I want a Whataburger and fries

On June 9th, I accepted something that I knew was very important to my health but simply didn’t want to face. I accepted that I have both Hashimoto’s thyroiditis and Polycystic Ovary Syndrome, two autoimmune diseases that have insulin resistance and weight gain as symptoms. I also accepted the fact that having these diseases means I simply can’t eat the same amount of carbohydrates as normal people can. A normal woman can eat between 175g and 200g of carbs a day and burn them as she goes. I eat 175g of carbs, and my body says, “What the heck are these things? How weird. Well, let’s just turn them into fat and store them somewhere tidy.”

So I made some significant changes to the way I eat. I consulted a nutritionist who recommended a Hashimoto’s eating plan to me, cut out 95% of the grains I ate, completely cut out all nightshades and soy, and bumped up my intake of lean meat, fowl, vegetables, some fruits (berries, mostly), nuts, and good fats like olive oil, with homemade protein shakes. At the moment my daily carb intake is 120g max, and usually a bit less. Almost three weeks later I’ve lost 10 pounds, I’m sleeping better, joint pain has gone down significantly and it’s a lot easier to walk. As far as I can tell, my body is finally functioning normally after 49 years of limping along with a skewed metabolic system, which is mostly nice.

The part that I can’t honestly describe as nice is how my new eating plan has also apparently joined with my reproductive system to gift me with things I’ve never experienced before, such as exhaustion during ovulation, as well as other things I’m not going to discuss here because, while normal, they’re a little gross.

Oh, what the hell, you’re all adults (and one of you is a nurse). So yeah, I just finished ovulating and I’m experiencing noticeable amounts of egg white cervical mucus. Or as I like to put it, vajayjay snot. Seriously, it looks like I blew my nose after a really bad cold and it came out my hoo-hoo. Apparently this is perfectly normal and indeed indicates that my ovaries have decided to release eggs instead of letting them cyst up on the surface, but I shall be discussing this with my gynecologist, you betcha. Because ew.

Another delightful side effect of my hormones going wacky (although I dunno if this is ovulation-related or perimenopause-related) is that I would cheerfully shank someone for a double Whataburger, a large side of fries, and something chocolate, gooey, and cakey for dessert. No, I am not hungry or depriving myself — I’ve have a metric buttload of food today, I’m finishing up a protein shake as I type this, and I could still eat another 400 calories’ worth of food if I wanted to. But dear Jesus, I want bread and potatoes. Hell, I’d give up the cakey stuff if I could eat some soft pretzels instead.

I miss peanut butter sandwiches. I miss bagels with cream cheese. I miss hamburgers on buns, and french fries, and the awesome sourdough bread you get as a starter at the Cheesecake Factory, and pad thai, and chips and salsa, and chicken verde enchiladas. I miss that stupid KIND vanilla and blueberry cereal that Ramón loves. I miss BBQ ribs and Hawaiian sweet rolls and potato salad. I miss naan bread and rice and edamame and sushi. God, I miss pizza so badly.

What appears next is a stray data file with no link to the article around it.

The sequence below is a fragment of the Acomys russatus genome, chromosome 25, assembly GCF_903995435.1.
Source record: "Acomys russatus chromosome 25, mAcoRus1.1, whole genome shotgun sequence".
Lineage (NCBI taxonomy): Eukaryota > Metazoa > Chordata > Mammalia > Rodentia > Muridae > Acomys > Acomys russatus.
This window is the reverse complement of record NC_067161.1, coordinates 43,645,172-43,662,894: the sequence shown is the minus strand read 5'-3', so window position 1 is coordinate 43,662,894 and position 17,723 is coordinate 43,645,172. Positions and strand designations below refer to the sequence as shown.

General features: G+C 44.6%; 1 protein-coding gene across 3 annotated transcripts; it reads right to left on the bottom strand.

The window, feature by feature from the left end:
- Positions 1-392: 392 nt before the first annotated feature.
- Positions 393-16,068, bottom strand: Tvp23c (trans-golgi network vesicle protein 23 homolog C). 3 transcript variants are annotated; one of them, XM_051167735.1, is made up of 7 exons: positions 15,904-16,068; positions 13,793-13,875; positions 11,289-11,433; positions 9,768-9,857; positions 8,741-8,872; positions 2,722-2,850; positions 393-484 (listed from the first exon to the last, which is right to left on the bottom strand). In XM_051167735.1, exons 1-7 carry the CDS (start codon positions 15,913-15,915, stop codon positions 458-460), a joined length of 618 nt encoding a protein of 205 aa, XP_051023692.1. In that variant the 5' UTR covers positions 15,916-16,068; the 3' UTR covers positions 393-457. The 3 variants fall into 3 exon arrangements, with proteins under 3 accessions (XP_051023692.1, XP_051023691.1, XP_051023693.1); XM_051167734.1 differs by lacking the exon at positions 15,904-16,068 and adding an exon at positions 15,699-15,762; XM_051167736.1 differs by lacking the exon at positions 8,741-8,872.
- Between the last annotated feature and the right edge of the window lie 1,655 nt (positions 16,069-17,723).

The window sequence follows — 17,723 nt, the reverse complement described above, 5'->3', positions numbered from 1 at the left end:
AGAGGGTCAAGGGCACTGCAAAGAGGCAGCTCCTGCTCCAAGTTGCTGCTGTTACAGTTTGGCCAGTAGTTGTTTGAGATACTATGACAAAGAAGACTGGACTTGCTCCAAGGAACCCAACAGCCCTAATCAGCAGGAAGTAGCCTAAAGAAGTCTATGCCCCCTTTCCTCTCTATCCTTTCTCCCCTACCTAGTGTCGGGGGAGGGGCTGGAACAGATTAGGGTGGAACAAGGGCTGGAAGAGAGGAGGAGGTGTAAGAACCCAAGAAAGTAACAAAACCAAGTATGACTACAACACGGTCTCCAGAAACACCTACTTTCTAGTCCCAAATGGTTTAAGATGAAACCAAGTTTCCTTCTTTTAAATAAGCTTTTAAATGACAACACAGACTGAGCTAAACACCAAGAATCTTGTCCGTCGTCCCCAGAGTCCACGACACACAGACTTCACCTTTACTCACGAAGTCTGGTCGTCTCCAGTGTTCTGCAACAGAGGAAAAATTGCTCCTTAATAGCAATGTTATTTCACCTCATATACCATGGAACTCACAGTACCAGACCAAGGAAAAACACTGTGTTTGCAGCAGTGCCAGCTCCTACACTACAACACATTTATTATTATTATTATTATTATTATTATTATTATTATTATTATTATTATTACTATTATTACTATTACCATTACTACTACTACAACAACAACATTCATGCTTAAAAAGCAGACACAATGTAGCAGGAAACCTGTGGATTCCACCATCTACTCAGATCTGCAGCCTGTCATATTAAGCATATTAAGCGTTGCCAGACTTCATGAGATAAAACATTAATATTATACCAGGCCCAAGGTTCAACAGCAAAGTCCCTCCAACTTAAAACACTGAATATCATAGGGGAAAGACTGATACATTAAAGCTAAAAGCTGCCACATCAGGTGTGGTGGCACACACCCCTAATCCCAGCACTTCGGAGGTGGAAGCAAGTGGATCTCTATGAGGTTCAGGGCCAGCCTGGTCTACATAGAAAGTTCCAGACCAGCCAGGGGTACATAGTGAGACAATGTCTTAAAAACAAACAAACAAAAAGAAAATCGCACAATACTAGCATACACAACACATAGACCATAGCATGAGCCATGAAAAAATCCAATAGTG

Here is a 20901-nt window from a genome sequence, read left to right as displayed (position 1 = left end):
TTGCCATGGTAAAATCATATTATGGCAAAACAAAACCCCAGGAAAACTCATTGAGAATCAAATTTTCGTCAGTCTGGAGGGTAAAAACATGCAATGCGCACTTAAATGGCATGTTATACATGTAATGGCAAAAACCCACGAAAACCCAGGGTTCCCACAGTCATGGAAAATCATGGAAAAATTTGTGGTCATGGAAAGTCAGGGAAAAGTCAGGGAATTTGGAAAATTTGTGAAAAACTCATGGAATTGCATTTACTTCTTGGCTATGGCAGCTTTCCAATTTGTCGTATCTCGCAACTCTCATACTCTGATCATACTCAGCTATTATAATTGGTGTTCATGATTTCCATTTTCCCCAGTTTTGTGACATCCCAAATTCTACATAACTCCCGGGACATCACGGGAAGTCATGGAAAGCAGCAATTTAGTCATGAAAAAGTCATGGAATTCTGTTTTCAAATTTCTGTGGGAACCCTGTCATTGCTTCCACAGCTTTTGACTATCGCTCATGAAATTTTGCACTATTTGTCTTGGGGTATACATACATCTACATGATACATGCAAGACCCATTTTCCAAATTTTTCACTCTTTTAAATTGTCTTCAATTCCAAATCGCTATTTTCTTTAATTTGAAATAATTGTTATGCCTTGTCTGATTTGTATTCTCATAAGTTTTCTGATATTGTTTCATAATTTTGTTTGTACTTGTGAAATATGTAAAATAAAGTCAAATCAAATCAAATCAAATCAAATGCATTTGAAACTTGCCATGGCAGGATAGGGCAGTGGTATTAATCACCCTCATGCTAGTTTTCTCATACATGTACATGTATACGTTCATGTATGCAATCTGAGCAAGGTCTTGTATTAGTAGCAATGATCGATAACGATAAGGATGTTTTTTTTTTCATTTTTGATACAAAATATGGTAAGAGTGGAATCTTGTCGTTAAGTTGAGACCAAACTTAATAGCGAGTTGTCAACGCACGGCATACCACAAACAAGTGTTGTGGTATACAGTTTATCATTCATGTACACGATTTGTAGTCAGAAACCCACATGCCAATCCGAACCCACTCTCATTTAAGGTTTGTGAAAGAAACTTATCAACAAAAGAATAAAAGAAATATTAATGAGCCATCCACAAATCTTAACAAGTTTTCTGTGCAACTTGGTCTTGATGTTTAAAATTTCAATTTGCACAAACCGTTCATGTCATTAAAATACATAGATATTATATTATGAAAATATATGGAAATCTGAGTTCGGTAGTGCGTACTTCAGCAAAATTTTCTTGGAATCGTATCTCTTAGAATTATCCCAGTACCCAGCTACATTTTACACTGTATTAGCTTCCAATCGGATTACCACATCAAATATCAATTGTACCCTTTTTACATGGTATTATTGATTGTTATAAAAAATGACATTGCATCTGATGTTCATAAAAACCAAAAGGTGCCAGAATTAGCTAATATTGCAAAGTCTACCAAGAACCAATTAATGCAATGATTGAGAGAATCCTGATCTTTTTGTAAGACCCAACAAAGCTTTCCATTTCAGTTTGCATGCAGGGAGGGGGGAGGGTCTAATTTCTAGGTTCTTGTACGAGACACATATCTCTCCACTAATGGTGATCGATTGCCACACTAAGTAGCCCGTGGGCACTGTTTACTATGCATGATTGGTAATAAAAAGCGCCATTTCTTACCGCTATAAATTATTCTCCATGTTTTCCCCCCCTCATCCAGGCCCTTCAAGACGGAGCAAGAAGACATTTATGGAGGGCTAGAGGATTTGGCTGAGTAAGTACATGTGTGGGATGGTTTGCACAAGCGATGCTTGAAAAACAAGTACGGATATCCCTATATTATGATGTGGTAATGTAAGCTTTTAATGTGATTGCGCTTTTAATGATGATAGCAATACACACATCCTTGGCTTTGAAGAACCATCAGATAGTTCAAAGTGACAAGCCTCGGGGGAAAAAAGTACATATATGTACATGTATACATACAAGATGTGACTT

But I feel better. I don’t bloat up like a tick for no reason at all. My lower legs aren’t constantly swollen anymore. I still have the issue with the Achilles bursitis which makes walking a bit limpy, but it’s still so much easier to walk. I go to bed, and I sleep instead of staring at the ceiling because all my joints hurt. My brain is on-line all the time and I have more energy. And yeah, I’m starting to fit into some clothes that I haven’t been able to wear for quite a while. I’m seeing muscle definition in my arms and legs. My face is thinner. And the next time I go to the doctor for a renewal on my Synthroid scrip, I want a full blood workup done so that I can see how all my numbers look.

So yeah, I miss a lot of stuff. But the tradeoff is more than worth it. And cauliflower makes an awesome low-carb substitute for rice and mashed potatoes. And pretty much any vegetable becomes delicious if you oven-roast it with olive oil, garlic, and salt (and if you oven-roast finely chopped carrots with butter from grass-fed cows? OMG, so good). And I’m going to keep eating like this for the rest of my life, because I know it’s the right thing to do for my body.

But I’m going to have a Whataburger and fries on my birthday. Because birthday carbs don’t count. It’s a medical fact.

About nicolacameronwrites

Nicola Cameron has had some interesting adventures in her life -- ask her sometime about dressing up as Tietania, Queen of the Bondage Fairies. When not writing, she wrangles cats, makes dolls of dubious and questionable identity, and thanks almighty Cthulhu that she doesn’t have to work for a major telecommunications company any more (because there’s BDSM, and then there’s just plain torture...).

Posted on July 3, 2016, in Personal. Bookmark the permalink. 2 Comments.

  1. Wow, some of this is gross 😉 snot will never be the same for me again!!! I wonder what the docs at my hospital would say if I told them that carbs on your birthday don’t count and that it’s a MEDICAL fact, love it

%d bloggers like this: